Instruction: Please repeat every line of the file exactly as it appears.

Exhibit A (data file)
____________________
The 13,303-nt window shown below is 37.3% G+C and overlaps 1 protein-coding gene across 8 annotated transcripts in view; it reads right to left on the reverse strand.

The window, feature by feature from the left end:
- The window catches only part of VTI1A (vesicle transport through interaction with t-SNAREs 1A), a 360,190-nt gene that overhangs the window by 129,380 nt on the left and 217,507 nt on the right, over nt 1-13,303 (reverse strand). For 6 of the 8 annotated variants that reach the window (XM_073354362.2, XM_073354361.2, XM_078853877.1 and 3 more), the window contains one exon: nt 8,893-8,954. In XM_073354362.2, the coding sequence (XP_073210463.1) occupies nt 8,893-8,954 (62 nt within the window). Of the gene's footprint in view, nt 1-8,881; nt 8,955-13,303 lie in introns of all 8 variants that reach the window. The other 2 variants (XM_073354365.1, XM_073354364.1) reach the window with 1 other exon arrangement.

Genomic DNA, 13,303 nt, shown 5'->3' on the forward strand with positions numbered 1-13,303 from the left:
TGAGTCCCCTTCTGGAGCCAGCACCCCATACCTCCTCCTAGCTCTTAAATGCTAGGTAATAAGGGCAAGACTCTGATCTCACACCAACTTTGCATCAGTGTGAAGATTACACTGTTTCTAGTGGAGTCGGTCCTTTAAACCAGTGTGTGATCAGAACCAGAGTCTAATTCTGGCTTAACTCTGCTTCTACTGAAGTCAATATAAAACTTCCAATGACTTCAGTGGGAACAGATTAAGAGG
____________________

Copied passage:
The 13,303-nt window shown below is 37.3% G+C and overlaps 1 protein-coding gene across 8 annotated transcripts in view; it reads right to left on the reverse strand.

The window, feature by feature from the left end:
- The window catches only part of VTI1A (vesicle transport through interaction with t-SNAREs 1A), a 360,190-nt gene that overhangs the window by 129,380 nt on the left and 217,507 nt on the right, over nt 1-13,303 (reverse strand). For 6 of the 8 annotated variants that reach the window (XM_073354362.2, XM_073354361.2, XM_078853877.1 and 3 more), the window contains one exon: nt 8,893-8,954. In XM_073354362.2, the coding sequence (XP_073210463.1) occupies nt 8,893-8,954 (62 nt within the window). Of the gene's footprint in view, nt 1-8,881; nt 8,955-13,303 lie in introns of all 8 variants that reach the window. The other 2 variants (XM_073354365.1, XM_073354364.1) reach the window with 1 other exon arrangement.

Genomic DNA, 13,303 nt, shown 5'->3' on the forward strand with positions numbered 1-13,303 from the left:
TGAGTCCCCTTCTGGAGCCAGCACCCCATACCTCCTCCTAGCTCTTAAATGCTAGGTAATAAGGGCAAGACTCTGATCTCACACCAACTTTGCATCAGTGTGAAGATTACACTGTTTCTAGTGGAGTCGGTCCTTTAAACCAGTGTGTGATCAGAACCAGAGTCTAATTCTGGCTTAACTCTGCTTCTACTGAAGTCAATATAAAACTTCCAATGACTTCAGTGGGAACAGATTAAGAGG